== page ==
Symbolic AI uses algorithms based on explicit rules that manipulate symbols. The symbols represent both abstract and concrete concepts, while the rules could come from something like algebra or logic. Symbolic AI is also known as traditional or “good old-fashioned AI” because it preceded the ML approach to AI.
Hybrid AI seeks to combine the rich prior knowledge of symbolic systems with ML’s ability to learn from data. It is also known as neuro-symbolic AI.
Intelligence augmentation (IA) is the use of computation and data to aid human intelligence.
Now, to expand the discussion on several of the primary themes from the list.
We begin with the raw materials of analytics: the data. The above definition for big data implies that “bigness” is primarily a function of computing power rather than of the size or complexity of the data per se. As computers become more powerful, the size and complexity of data also increase, so yesterday’s big data is regular data today, and tomorrow’s data will be even bigger. Facebook’s user data is extremely big, storing over 300 petabytes in a massive data warehouse called the Hive. Various scientific research databases are also quite large, such as those found in genomics and astronomy.
Big data poses a variety of challenges and opportunities, and ML has supplied an attractive set of tools to address them. Highly flexible methods, such as deep learning, can give impressive results when applied to data sets with many observations. Google Translate, for example, is a deep learning model that has trained on over 25 billion sentences. Another type of big data is high-dimensional data, which has more predictors than observations. Genomic data is high-dimensional, as datasets can have hundreds of thousands of measurements on single nucleotide polymorphisms (SNPs), while the number of observations may only number in the hundreds. Penalized regression is an ML method that can be applied to high-dimensional data, while classical regression is inappropriate for these types of problems.
ML is defined, quite broadly, as a flexible, data-driven approach to AI. A more nuanced view places these methods on a machine learning spectrum according to how much of their structure is predetermined by humans versus how much is determined by properties of the data. One can also consider the trade-off between flexibility and interpretability (see Figure 2).
Figure 2. A representation of the tradeoff between flexibility and interpretability, using different statistical learning methods. In general, as the flexibility of a method increases, its interpretability decreases (source: Gareth James et al.).
Emphasis within ML has been on accurate prediction in contrast to inference, which focuses on describing and understanding the data-generating process. Black-box methods are perfectly acceptable when prediction accuracy is the chief concern; however, inference is needed if one wants to explain the predictions or characterize their uncertainty.
When most people refer to AI today, they usually mean AI as it is implemented with ML. This is understandable, as ML has demonstrated a string of impressive successes, specifically for problems that have well-defined, narrow objectives and a huge number of learning opportunities. Yet some argue that AI is still far from achieving AGI. One path forward is by increasing the scale: using even more data and bigger models. Others believe that more effort should be devoted to improving data quality.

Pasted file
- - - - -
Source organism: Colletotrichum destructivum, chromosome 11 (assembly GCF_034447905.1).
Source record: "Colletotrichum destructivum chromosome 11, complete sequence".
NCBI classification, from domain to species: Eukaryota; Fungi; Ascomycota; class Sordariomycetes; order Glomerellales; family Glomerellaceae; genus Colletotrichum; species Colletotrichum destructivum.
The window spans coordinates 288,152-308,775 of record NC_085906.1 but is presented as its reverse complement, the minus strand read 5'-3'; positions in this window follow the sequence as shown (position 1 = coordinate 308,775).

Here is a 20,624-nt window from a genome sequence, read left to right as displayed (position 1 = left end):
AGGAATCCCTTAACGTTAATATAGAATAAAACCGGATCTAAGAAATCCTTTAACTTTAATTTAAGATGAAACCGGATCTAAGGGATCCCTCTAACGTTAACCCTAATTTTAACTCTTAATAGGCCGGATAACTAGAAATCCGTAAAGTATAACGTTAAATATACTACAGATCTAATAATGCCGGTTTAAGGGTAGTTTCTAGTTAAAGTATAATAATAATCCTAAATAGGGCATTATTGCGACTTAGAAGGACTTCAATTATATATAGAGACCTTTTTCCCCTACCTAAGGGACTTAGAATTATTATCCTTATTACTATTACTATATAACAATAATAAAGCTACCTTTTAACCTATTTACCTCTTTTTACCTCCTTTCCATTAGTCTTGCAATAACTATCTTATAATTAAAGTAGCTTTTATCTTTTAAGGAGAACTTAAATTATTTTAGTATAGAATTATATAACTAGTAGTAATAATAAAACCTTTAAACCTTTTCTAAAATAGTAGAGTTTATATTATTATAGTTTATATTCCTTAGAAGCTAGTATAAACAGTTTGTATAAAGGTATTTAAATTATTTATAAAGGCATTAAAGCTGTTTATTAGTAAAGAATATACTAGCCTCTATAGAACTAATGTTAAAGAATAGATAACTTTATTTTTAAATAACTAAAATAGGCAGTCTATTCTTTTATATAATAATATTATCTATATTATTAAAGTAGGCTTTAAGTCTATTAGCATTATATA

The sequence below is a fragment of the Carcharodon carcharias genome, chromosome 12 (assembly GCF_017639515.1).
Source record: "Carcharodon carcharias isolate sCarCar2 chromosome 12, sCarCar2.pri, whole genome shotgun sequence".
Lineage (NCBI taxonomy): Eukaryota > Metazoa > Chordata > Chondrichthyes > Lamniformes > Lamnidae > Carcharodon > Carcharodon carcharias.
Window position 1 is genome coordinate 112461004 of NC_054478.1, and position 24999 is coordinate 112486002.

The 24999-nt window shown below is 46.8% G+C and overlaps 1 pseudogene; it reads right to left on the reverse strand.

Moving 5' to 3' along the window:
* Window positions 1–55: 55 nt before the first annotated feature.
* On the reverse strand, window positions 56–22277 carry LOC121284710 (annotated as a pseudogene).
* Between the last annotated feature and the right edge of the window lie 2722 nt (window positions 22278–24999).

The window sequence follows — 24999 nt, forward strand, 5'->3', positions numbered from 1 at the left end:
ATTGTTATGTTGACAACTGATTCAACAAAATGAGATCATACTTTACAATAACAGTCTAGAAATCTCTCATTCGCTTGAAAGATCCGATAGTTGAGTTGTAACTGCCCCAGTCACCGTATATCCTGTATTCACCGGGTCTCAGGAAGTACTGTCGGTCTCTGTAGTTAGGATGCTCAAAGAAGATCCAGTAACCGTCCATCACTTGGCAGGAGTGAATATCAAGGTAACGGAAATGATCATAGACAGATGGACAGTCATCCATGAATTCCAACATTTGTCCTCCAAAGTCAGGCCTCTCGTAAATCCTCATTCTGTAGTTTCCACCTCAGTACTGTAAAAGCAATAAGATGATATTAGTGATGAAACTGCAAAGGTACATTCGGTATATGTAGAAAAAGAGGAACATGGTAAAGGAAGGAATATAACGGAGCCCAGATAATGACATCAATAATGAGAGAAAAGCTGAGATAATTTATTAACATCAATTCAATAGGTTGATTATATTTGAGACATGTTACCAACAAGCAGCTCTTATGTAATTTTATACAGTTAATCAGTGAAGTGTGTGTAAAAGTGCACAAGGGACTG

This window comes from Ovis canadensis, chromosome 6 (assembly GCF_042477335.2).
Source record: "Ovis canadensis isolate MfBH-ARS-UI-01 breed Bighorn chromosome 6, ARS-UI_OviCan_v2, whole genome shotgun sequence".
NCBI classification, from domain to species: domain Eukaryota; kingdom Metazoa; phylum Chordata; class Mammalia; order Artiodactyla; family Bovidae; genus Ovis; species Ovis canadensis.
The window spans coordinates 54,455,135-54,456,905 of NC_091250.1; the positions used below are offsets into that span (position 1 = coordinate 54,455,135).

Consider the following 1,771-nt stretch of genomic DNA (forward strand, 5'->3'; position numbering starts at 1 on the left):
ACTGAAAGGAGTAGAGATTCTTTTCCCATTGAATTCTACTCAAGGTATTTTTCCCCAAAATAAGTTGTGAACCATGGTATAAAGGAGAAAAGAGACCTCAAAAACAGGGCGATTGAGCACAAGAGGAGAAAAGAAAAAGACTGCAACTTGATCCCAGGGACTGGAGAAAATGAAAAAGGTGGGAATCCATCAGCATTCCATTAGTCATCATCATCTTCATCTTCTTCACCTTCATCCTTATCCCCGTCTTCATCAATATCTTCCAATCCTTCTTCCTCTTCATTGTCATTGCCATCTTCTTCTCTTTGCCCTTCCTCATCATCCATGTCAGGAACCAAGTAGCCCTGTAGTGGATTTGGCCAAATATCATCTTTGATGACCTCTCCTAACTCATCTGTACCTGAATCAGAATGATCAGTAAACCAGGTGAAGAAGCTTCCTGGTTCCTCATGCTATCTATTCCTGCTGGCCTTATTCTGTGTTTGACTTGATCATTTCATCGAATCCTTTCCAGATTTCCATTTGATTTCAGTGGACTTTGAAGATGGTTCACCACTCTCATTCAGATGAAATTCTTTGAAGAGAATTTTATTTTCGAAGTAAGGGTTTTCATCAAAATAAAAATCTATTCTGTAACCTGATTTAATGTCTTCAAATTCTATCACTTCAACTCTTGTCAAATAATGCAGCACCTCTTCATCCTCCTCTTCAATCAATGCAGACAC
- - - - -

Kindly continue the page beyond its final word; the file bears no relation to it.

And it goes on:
A third camp questions the ML-dominant approach to AI, as it claims that only so much can be learned from raw data. In support of this view are recent findings that increasing a model’s scale boosts performance for some tasks but has limited impact on others, such as for logical reasoning and common-sense tasks. Skeptics argue that ML is good at “curve fitting” or interpolating the data, but it struggles with novel problems that require abstract reasoning and a general understanding of the world. To achieve human-like inferences, they argue, the data must be interpreted against a rich backdrop of real-world understanding.
Recent work aspires to inject common sense into AI. The hybrid AI approach attempts to join ML’s powerful learning ability with symbolic AI’s capacity to represent general knowledge of objects, causality, space, and time. The hybrid approach remains controversial, with some prominent researchers arguing instead that DL should replace symbolic AI.
Proponents of hybrid systems seek to both expand the scope of AI and make its outputs more interpretable. Better interpretability is important for intelligence augmentation, which addresses how AI should inform human decision-making. Research is now being conducted on how to incorporate AI into clinical workflows—for example, to assist with cancer diagnoses.
Despite some successes, organizations have largely struggled to integrate AI tools into healthcare. Technology can guide actions, but high-stake decisions still require human oversight to avoid potentially catastrophic outcomes.
Analytics discussions can shape an organization’s strategy for years to come. Will that major AI initiative be a golden opportunity? Or is it more science fiction? A fruitful discussion starts with a shared understanding of key terms. A recommended best practice is to begin with explicit definitions in lieu of jargon at the outset of a discussion, especially when engaging with new topics or with new audiences. This will ensure a working consensus of meaning that is prerequisite for productive conversations.